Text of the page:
Kevin Appleby is joined by GrowCFO mentor, Susana Serrano-Davey, to discuss storytelling and how it is useful in the CFO role.
Where does storytelling come into the CFO role?
No matter what job you are in, you can think about becoming a good storyteller. Not only do you want to get your point across but you also want to make an impact and getting people on board.
You can use the recipe that storytellers use and apply it to our own communications. It is a presentation technique which uses stories that are memorable. You also want to give a vivid description in order to evoke emotions and insights from others. Using scenarios that people can relate to will make them pay more attention.
What makes a good story?
Susana gives us a mnemonic that shows the key features of good storytelling. This is HUSSLE:
Hero – This is where you have to set up context. The context is what makes the audience care. You can also help this by creating a rapport between the hero and the audience. You can make them feel there is similarity between them and the hero so they will care more about what happens to the hero.
Uphill struggle – This will start to build momentum and create drama. You should now present the problem. When presenting something and there is a problem within it you want to see the problem from the audience’s perspective so they can connect emotionally. This can link to a marketing technique used which agitates the problem before you give the solution.
Show – It is always important to put on a good show. Use words that are impactful along with body language and tone of voice. It is not just what you say but how you say it. In your story you want to have a wow factor. Susana suggests using colour or images, something that stands out. You also want to be aware of any unintended consequences of what you might show people as the same thing can mean different things to different people.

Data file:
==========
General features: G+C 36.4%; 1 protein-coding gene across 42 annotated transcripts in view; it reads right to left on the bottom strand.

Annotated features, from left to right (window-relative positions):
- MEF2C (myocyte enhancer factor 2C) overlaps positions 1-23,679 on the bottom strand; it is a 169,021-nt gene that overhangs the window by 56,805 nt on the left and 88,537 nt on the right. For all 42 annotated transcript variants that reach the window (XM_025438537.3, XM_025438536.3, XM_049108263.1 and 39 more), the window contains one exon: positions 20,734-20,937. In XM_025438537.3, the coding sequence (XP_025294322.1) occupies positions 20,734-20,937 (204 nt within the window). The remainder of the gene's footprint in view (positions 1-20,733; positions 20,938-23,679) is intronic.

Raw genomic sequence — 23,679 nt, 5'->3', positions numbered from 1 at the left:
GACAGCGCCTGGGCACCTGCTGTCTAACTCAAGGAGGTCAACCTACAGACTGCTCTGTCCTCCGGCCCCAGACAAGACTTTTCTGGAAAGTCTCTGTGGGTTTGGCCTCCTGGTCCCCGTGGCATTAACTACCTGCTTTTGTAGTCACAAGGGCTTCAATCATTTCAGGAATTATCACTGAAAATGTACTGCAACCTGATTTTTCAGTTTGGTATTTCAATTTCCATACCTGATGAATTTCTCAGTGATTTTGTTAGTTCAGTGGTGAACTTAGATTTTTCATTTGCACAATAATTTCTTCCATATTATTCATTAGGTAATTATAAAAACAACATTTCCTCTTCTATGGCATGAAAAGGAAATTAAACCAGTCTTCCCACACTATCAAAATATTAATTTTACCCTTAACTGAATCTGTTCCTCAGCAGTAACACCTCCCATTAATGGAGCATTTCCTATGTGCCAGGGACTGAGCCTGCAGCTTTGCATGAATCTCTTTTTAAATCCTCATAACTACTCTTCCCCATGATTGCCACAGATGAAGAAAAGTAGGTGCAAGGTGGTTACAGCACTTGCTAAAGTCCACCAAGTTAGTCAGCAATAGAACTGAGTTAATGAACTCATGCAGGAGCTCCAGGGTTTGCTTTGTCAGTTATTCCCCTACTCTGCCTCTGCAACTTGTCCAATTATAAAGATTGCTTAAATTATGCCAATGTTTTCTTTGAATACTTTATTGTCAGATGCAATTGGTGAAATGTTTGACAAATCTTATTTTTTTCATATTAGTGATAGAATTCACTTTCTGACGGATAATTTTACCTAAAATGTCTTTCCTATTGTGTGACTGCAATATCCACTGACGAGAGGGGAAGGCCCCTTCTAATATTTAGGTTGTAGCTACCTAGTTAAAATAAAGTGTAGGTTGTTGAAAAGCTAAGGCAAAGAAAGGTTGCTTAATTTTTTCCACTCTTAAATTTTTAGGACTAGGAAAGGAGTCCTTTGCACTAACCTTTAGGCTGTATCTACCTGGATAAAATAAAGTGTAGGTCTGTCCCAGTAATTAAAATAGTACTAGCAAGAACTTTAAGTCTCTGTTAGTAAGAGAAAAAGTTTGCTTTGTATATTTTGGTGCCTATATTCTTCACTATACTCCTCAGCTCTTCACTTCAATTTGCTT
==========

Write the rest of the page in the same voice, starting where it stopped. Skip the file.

Solution – It’s essential to present or propose a solution. This brings the tone. Although there is a problem, it can’t be all doom and gloom but bring it towards a happy ending. When you think about the people you enjoy working with they usually are the people who will come to you with a solution and problem not just a problem. In a story this is where you include how the situation was solved.
Learning – The most powerful thing from the story is what can be learned. Fixing a problem on it’s own is pointless, you want to see the problem as growth for the future and preventing problems in the future. What can you implement to help you in the future? You need to be able to come clean about things that have been broken in the past, the important thing is what you are doing to prevent it from happening in the future.
Extraordinary – This is about making your presentation memorable. It is important to do this so your audience will go away remembering the key points. It will also help you remember what you are talking about. You don’t want people to forget your key messages and you can do this by using mnemonics, your imagination and imagery.
Storytelling is to make the message memorable as if you only show them numbers they will not remember as much. It will also help to get buy-in from people which, in the CFO role, you are constantly looking for.
What stories to tell?
Personal stories can be useful by giving examples or metaphors. The examples may appear not relevant as it may not be identical to your current problem but it may be similar giving you more insights.
At work we often shy away from sharing our personal information. Showing snippets of who you are as a person can be an asset as it shows you as yourself not just your professional side.
You want people around you to have the confidence that you can solve the issues. You can help this by showing your track record but including your problems in this too. The most powerful capabilities builders are the examples of very challenging situations and failures which will allow you to deliver it successfully next time.
If we have experienced similar situations it can help with the debate around what we do with a problem. Storytelling about doing something similar and then showing the results of it can be a useful way of adding to the debate. You are not disagreeing which can be emotive, but the story illustrates why you think it wouldn’t work and why it didn’t work in that situation. You can extend your analysis of a current problem by relating it to a previous story.
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